Washington column for March 3

Taking home the gold

Sarah Henry won the Girl Scout Gold Award. Courtesy photo.

Rappahannock County’s Sarah Henry will receive the Girl Scout Gold Award at a ceremony this Sunday (March 6) at 2:30 p.m. in Chilton Commons at Highland School in Warrenton. The award is the highest recognition in Girl Scouting.

Sarah completed more than a year of work that required a minimum of 30 hours spent in a leadership role and a minimum of 65 hours of work on a major project that has a long-term impact on the her community.

Sarah co-led an arts camp held at the Boys and Girls Club in Warrenton last summer and fall. She and others worked with about 65 children in the program. They came up with the lesson plans, led hands-on teaching and raised funds for the project. The project was called Arts Appreciation for Youth.

Sarah is a member of Troop 5919 led by Lynn Domann and Tina Tarzier in Warrenton. Carol Schalapo from the Boys and Girls Club was her project adviser.

The Girl Scout Gold Award rewards outstanding accomplishments in the areas of leadership, community service, career planning and personal development. A girl must be a registered Girl Scout Senior and have successfully completed certain requirements before she may begin working on a Gold Award project. This special project is an extension and a compilation of all that she has learned in Girl Scouting.

Last year, approximately 5,500 girls received the Gold Award. A Gold Award winner rises one rank in any of the U.S. Military branch. The Gold Award is often compared to the Eagle Scout in the Boy Scouts of America.

Sarah is a 17-year-old junior at Highland School. She lives in Rappahannock County near Washington with her parents, Emily and Al Henry and brother Jon William. She has been active in Girl Scouting since kindergarten.

Conflict education

Trinity Episcopal Church, Washington, will hold a three-part workshop on conflict beginning March 20 from 3 to 5:30 p.m. The sessions will be held in the church hall.

The first session will look at understanding and managing conflict. The second session, the date of it to be determined, will explore cycles of conflict and why it is hard for people to communicate with each other. The Northern Ireland conflict will be one of the examples examined in this session. The third session, the date to be determined, will look at conflict transformation and healing.

Rebecca Metcalfe-Stone of Charlottesville, whose family lives in Rappahannock County, will be the moderator of the series. She holds dual bachelor degrees in English and environmental thought and practice from the University of Virginia. She is licensed in special education and is working on a master’s degree in conflict transformation with a dual concentration in restorative justice and international development at Eastern Mennonite University. Metcalfe-Stone is currently employed as a program associate at Central Virginia Restorative Justice; as a facilitating instructor at New Horizon’s Re-entry Program; and as a trainer at the Dialogue for Peaceful Change in Ballycastle, Northern Ireland.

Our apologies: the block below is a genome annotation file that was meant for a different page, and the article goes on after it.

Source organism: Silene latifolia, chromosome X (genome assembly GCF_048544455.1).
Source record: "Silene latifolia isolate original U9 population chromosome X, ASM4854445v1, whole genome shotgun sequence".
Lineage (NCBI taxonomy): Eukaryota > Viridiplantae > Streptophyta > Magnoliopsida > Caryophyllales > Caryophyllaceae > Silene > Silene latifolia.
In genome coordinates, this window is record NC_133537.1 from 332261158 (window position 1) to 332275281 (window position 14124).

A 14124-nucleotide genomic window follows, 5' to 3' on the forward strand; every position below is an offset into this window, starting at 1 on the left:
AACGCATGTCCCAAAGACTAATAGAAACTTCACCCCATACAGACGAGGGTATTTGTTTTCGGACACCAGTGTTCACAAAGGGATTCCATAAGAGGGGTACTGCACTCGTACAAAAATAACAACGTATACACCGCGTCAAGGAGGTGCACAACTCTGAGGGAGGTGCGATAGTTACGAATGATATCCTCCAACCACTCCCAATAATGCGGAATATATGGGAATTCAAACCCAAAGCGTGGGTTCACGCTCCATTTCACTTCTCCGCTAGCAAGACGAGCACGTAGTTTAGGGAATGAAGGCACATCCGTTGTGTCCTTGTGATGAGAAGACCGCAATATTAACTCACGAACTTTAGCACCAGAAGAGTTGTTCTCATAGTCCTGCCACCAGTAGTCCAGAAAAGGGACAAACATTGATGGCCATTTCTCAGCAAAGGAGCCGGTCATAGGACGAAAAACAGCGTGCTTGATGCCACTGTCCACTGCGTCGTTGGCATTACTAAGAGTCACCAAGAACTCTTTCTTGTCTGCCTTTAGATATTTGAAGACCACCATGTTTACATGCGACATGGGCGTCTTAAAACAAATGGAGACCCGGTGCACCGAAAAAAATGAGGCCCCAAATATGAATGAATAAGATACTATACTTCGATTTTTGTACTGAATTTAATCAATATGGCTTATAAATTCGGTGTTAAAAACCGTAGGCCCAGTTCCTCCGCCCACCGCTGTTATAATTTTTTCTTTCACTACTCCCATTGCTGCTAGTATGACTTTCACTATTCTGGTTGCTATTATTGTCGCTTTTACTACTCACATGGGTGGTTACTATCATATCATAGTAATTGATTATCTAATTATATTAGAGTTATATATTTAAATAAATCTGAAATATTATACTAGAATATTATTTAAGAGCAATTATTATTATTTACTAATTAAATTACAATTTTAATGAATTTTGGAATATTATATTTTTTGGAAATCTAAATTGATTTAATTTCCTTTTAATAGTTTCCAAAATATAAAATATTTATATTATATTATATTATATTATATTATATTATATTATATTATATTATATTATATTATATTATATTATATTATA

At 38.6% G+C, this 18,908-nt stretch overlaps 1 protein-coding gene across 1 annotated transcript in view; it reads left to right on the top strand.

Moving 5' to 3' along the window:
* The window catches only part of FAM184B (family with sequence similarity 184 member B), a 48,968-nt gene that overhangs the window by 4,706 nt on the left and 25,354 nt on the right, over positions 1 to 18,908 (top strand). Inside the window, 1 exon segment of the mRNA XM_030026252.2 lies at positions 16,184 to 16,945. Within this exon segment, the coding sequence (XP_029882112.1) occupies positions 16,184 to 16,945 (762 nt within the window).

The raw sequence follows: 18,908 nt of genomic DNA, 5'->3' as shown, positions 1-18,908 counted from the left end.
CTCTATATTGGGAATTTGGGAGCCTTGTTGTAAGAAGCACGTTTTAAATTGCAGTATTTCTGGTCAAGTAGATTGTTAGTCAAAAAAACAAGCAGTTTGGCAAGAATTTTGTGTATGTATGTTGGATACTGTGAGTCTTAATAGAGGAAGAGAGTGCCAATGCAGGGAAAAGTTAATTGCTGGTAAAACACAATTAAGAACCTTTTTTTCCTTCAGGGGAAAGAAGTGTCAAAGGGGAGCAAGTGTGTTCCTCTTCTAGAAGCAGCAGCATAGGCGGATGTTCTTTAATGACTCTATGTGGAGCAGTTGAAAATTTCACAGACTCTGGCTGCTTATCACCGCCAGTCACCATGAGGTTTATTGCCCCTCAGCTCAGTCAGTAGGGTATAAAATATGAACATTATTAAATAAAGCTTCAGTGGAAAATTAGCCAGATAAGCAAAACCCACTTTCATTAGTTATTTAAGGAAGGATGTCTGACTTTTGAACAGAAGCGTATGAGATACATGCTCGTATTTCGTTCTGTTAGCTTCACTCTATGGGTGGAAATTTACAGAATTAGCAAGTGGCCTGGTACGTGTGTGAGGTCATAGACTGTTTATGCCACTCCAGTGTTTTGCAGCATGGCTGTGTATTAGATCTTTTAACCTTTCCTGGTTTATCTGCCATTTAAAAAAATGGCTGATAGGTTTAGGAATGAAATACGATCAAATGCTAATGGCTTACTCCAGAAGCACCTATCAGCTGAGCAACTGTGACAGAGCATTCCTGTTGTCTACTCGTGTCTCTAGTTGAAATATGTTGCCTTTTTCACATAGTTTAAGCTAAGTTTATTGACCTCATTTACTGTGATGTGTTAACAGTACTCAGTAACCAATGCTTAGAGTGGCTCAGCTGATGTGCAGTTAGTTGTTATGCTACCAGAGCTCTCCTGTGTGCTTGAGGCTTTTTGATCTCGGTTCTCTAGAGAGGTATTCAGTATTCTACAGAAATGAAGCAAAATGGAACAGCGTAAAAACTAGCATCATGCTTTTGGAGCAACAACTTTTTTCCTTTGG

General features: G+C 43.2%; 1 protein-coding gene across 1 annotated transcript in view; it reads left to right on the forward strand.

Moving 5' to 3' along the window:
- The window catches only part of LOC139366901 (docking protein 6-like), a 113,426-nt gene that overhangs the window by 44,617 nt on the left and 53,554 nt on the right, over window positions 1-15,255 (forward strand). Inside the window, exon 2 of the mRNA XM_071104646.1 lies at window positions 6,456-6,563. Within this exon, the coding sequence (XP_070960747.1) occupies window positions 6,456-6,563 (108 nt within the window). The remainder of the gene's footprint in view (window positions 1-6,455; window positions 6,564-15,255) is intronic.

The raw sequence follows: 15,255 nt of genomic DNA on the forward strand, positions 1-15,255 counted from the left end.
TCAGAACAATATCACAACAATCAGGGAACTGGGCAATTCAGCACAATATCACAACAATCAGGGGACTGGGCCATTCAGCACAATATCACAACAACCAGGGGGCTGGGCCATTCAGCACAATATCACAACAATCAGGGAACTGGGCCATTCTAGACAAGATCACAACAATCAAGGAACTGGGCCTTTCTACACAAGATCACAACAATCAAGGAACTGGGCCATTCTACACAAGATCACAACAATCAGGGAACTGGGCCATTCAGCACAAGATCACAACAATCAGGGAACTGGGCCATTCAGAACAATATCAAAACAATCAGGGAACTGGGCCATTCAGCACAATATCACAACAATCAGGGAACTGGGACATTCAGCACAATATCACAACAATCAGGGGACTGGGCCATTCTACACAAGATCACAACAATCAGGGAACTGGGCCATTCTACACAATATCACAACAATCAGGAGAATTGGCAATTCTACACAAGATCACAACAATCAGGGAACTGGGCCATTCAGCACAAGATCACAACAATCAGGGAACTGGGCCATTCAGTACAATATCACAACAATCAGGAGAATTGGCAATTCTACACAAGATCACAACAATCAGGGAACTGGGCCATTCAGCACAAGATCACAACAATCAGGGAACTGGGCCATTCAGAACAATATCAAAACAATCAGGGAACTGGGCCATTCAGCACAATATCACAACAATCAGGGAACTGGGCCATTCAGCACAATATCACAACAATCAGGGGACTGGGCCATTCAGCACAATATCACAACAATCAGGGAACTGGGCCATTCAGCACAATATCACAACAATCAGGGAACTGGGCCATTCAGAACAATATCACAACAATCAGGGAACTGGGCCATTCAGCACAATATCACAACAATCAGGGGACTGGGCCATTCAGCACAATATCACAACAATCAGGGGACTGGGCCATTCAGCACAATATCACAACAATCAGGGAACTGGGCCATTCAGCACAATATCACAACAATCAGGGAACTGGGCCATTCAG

The free workshop is open to the public. will be provided. For further information, contact Fran Moore Krebser at 540-631-0821 or fkrebser@yahoo.com.

Trinity services

Trinity Church will hold a single service this Sunday (March 6) at 10 a.m. for the visit of Bishop David C. Jones. The public is welcome to attend. The regular service schedule resumes on March 13.

WVF&R meeting

Washington Volunteer Fire & Rescue held its monthly meeting on Feb. 26. There were 46 EMS calls and 16 fire calls in January with a response rate of 100 percent. There was also a lot of activity to review for February, including response to wildfires. Some equipment was damaged, necessitating repairs and ordering new hoses, exhaust fan, turbo flare and a new vehicle engine.

Support from the community is appreciated even now more than ever. The Washington Ladies Auxiliary Thrift Shop will hold a $5 bag sale in March. The shop is located next to the fire hall and is open 10 to 5 Mondays and Wednesdays and 9 to 3 Saturdays. According to the ladies, there is a great selection of women’s, children’s and men’s clothing. Stop in and stuff a brown paper bag with all of the treasures it will hold for just $5. Can’t beat that deal!

Fundraising breakfasts will be held on March 19 and April 23. An Easter egg hunt is coming up and there will be a Texas Hold ‘Em poker tournament April 9. More information is available at WashingtonVolunteerFireAndRescue.org

Cooking classes

“Sunday in the Country” cooking classes continue at Laughing Duck Gardens, Washington, this Sunday (March 6) from 3 to 7 p.m. The classes teach how to prepare a four-course seasonal menu using ingredients readily available or grown/raised in our area. You will learn to prep, time and cook; what can be prepared ahead, dish variations, techniques etc. The classes are small, mostly demonstration with some participation (sometimes more than other depending on the menu). At the end of the session, the best part to come when you can sit down together to eat what was cooked. The main dish will be duck, and dessert will be rosemary crème fraiche gelato.

The cost is $75 per person. Advance registration and a deposit is required.

Contact Sylvie if interested at Sylvie@LaughingDuckGardens.com or call 540-675-3725 .

Jellybean winner

Congratulations to Lisa Welsted, Circuit Court deputy clerk, who won the sheet of Ronald Reagan stamps from the post office by coming the closest in guessing the number of jelly beans in the jar. The jar held 1,482; her guess was 1,469.

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